|There appeared in the January 1950 issue of the British Journal of The Institute of Navigation a very interesting article by Wing Commander E. W. Anderson entitled “Navigation in High Speed Flight.” In addition to the paper itself there appeared an account of the discussion which took place during the meeting at which this paper was presented. The discussion was exceptionally interesting because it brought out into the open a controversy which has recently arisen between those who believe that the pilot needs information as to “what to do” rather than “where he is” and on the other hand those who believe that he needs to know “where he is” in order to “navigate.” The stand of each participant in this controversy appears to depend on what portion of the overall problem he defines as “Navigation.” It also apparently depends upon the tools which he has previously learned to trust. Of course, when the entire problem is examined we find that what the group was discussing was the overall job to be done when one is engaged in safely and expeditiously moving many aircraft from their points of origin to their destination through the hazards of intervening space.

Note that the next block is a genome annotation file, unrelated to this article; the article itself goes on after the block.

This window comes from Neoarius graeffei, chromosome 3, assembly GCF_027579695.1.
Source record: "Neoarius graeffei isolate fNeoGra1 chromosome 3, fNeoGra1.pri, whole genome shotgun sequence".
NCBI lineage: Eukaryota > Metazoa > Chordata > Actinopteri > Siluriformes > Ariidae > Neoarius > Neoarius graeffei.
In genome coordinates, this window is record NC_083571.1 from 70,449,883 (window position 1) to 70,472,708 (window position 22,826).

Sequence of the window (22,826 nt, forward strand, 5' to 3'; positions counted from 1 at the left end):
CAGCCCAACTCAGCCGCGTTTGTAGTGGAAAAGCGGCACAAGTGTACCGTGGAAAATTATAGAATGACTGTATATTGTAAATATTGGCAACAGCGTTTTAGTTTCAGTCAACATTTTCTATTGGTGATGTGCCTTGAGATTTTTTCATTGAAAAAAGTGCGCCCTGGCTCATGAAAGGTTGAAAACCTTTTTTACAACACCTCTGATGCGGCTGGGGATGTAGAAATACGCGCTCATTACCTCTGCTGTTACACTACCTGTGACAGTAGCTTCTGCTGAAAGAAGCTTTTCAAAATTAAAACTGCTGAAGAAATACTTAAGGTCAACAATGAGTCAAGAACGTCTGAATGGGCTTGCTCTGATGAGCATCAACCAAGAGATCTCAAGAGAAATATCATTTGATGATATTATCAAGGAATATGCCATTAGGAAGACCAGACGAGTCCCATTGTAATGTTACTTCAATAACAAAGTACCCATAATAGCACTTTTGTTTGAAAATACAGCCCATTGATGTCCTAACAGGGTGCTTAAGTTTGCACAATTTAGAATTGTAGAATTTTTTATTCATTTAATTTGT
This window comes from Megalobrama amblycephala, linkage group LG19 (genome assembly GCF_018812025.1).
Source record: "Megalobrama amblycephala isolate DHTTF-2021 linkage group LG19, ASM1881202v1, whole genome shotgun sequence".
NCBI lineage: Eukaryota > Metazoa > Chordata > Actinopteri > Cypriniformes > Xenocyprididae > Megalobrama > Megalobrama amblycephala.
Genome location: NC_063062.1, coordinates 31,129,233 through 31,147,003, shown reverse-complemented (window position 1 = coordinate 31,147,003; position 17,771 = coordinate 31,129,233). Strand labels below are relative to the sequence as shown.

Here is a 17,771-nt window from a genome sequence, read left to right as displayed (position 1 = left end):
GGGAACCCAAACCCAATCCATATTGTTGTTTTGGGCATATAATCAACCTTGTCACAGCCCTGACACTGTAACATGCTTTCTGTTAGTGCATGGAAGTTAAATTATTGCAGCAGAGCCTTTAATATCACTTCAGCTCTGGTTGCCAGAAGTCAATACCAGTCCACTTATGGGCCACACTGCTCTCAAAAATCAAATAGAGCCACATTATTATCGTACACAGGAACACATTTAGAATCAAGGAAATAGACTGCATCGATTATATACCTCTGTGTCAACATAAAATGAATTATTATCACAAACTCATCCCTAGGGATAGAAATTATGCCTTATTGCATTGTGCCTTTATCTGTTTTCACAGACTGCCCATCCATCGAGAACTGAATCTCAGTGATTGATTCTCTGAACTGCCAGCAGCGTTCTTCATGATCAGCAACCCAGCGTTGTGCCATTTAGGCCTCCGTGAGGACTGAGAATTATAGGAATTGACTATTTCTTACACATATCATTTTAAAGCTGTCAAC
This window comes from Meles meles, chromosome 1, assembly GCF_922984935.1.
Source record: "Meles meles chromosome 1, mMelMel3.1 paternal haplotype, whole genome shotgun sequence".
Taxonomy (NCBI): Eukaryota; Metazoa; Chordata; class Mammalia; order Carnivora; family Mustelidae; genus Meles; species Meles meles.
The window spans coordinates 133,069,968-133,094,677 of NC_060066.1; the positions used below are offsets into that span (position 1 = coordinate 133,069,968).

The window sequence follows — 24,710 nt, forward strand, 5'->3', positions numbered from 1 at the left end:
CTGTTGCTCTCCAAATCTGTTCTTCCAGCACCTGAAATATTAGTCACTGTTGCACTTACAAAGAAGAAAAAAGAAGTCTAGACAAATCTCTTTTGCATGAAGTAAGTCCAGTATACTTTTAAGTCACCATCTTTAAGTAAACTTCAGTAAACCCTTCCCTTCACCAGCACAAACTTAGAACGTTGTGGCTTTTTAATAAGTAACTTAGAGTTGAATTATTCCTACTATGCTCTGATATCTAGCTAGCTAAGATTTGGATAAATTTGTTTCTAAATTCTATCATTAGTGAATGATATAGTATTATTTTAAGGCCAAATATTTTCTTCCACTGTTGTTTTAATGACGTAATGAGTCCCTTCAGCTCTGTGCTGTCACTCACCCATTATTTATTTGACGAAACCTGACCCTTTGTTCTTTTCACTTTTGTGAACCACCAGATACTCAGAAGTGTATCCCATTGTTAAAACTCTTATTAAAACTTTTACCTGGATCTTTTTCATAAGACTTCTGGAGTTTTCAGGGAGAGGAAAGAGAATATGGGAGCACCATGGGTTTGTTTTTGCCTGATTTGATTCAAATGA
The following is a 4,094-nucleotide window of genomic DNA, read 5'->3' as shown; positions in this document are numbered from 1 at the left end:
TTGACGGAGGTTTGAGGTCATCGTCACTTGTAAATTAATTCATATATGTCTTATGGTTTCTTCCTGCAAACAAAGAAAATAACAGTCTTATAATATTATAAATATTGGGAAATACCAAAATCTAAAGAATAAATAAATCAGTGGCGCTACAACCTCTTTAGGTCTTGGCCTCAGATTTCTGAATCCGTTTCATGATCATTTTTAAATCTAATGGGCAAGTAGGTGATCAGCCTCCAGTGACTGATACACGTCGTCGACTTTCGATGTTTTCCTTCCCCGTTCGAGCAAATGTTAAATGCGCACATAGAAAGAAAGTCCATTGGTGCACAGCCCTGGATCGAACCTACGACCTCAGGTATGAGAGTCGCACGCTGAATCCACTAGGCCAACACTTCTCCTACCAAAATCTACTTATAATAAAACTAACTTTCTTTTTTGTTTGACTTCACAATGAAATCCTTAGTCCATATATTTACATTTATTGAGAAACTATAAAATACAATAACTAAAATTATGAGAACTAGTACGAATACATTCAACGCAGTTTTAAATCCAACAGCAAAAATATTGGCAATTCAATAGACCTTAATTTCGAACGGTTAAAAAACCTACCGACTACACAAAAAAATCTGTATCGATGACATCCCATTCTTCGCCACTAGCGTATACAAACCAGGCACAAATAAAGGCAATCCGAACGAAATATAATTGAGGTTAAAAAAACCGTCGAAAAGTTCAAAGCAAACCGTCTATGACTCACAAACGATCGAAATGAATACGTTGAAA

|NAVIGATION: Journal of the Institute of Navigation, Volume 2, Number 7
|230 - 234
|Cite this article:
|Braverman, Nathaniel, "AN ANALYSIS OF AIR NAVIGATION AND TRAFFIC CONTROL", NAVIGATION: Journal of The Institute of Navigation, Vol. 2, No. 7, 1950, pp. 230-234.
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